It would be news, by the way, if magnesium were really toxic. How and why did this story make all the network and local television news casts and newspapers on August 29-30, 1995?
As far back as 1972 the late Dr. Roger J. Williams reported in his book Nutrition Against Disease that a 1957 study showed magnesium to be beneficial to the heart:
"The possibility that magnesium deficiency may also be implicated in coronary heart disease arose when it was reported that injections of magnesium sulfate brought about "dramatic clinical improvement" in patients who had suffered from angina pectoris and coronary thrombosis, and that the lipoprotein levels were brought to normal in many cases."[Bersohn & Oelofse, Lancet: 1:1020, 1957]
Today, Dr. Brian Leibovitz, PhD, reports in a recent issue of the Journal of Optimum Nutrition that MAGNESIUM
"is now recognized as a first-line medicine for the treatment of heart attacks. A study published in The Lancet, for example, reported the effects of a double-blind, randomized, placebo-controlled study in 2,316 patients with suspected myocardial infarction. The dose of magnesium was high (about 8.7 grams given intravenously over a 24 hour period), but the results were remarkable: magnesium reduced cardiovascular mortality by 25 percent. The author's conclusion: " "Intravenous magnesium sulfate is a simple, safe, and widely applicable treatment. Its efficacy in reducing early mortality of myocardial infarction is comparable to, but independent of, that of thrombolytic or antiplatelet therapy."
These findings have been confirmed and reconfirmed in many clinics and laboratories. Teo and colleagues, for example, in an analysis of seven clinical studies, concluded that magnesium (in doses of 5-10 grams by intravenous injection) reduced the odds of death by an astounding 55%."
"Studies of magnesium have revealed it to be Nature's 'calcium-channel blocker' ; unlike its drug counterparts, however, magnesium has no toxic side-effects. Another important effect of supplemental magnesium is its ability to mitigate the cardiotoxic effects of catecholamines. Prielipp and associates, for example, published results of a clinical trial in which magnesium (10 mg per kg body weight per hour, or approximately 700 mg per hour for an average adult) attenuated the cardiotoxic effects of epinephrine in 17 bypass patients. Interestingly, the drug captopril - an angiotensin- converting enzyme (ACE) inhibitor - has been demonstrated to work by raising intracellular...."
In summary, inexpensive magnesium is now, some 38 years after the Lancet report, widely recognized as a crucial life saver, if and when used in the fight against heart disease. All unbiased studies have shown it to be non-toxic, even in very large (gm) amounts.
So what it going on here? Why "smear" magnesium? Even more interesting, why would all the mass media be willing to print the smear? (This question is important in light of the apparent unwillingness of the media to report on Dr. Rath and Dr. Pauling's lipoprotein(a) discovery.. A discovery that would affect the health of more than one half million people every year in the U.S. alone!)
Well, magnesium is not only a direct competitor for a wide array of expensive cardiac medications; seems to work better, but it directly challenges medical establishment assertions that "simple nutrients" are ineffective in and of themselves therapeutically.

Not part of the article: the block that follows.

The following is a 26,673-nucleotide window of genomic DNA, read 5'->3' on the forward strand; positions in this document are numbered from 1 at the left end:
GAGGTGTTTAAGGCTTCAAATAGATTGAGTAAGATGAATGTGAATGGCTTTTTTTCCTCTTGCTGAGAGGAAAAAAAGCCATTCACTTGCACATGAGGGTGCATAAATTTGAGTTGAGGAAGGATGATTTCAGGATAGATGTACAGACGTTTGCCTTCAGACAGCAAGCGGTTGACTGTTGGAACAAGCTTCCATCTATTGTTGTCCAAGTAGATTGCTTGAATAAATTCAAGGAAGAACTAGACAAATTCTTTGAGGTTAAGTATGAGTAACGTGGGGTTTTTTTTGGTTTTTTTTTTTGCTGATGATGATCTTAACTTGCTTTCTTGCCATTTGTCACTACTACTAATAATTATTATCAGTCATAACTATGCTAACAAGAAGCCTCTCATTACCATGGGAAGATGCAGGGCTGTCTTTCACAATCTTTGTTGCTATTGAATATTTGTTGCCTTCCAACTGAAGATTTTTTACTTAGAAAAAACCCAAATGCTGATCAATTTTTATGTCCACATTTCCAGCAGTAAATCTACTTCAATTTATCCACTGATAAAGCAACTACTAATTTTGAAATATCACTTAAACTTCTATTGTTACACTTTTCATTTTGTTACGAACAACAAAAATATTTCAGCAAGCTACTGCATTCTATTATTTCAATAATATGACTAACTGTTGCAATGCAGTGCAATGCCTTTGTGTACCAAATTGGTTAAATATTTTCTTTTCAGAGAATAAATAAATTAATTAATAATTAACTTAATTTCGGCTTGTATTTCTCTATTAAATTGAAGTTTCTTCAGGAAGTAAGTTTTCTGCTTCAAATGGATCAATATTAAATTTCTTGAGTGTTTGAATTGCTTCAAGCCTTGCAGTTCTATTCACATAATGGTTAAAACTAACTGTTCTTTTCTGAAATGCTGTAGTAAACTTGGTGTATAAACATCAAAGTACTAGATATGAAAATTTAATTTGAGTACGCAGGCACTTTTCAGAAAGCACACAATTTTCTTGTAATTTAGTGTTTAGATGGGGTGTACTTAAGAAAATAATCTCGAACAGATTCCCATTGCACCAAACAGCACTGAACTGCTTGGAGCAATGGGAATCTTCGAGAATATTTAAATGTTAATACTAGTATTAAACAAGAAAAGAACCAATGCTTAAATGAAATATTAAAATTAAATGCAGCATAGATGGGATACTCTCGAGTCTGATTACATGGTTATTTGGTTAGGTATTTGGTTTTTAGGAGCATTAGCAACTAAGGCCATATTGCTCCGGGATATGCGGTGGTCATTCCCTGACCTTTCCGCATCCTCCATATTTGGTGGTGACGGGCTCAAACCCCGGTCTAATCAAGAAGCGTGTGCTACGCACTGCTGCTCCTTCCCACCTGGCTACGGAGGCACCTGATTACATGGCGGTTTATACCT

It is bad enough that a story like "the magnesium scare" could make ABC, CBS, NBC, CNN, and the papers in the United States based on a single questionable study; one among hundreds that are published each month, but why pick up a story that even the authors admit contain numbers of incidents affecting less than 2 people per year? (By the way, some experts we asked about this offered their opinion that it is much more likely the large amount of aluminum consumed-- not the magnesium -- was the root cause of the reported problems.) A more balanced report would have mentioned the great therapeutic value that is now attributed to magnesium.
In your mind, substitute "vitamin B6" for "aspirin". Now, what would you think of a study that divided "potential or actual" heart attack victims into 2 groups based on whether or not they had taken vitamin B6?
Maybe this study is the best "they can do"? Although hard to document, we have been told that all the aspirin studies that "prove" an aspirin a day keeps a heart attack away -- were with buffered aspirin, i.e., with added magnesium. Our sources point out that it is unlikely that further studies using "plain" aspirin will be undertaken because preliminary studies always show "plain" aspirin does not show the same protective affect against heart attacks. So if you still believe what you read in the mass media, make sure your daily aspirin is buffered! (Or much better yet, take a magnesium tablet instead!)
Why is the press so willing to print slanted stories like this? And why are they so unwilling to pick up other factual stories that would be of great interest to the public. (After all, journalists get heart disease too.) Perhaps there is some obscure legal reason why it is so easy for oranized medicine to dupe the media. If the FDA/AMA hold a press conference and proclaim some new "fact" -- maybe the media czars feel they are less likely to be sued and don't fear their reputation can be harmed?
It is up to you, my dear reader, to help change this. Do not be afraid to challenge your local and the national editors when they print these stories. Here's a tip. When you see an article like this, ask yourself: "What drug benefits?" On the surface, it almost looks as if the magnesium scare article is "drug bashing". It is not hard to spot the vested interest behind these stories. You can make a difference!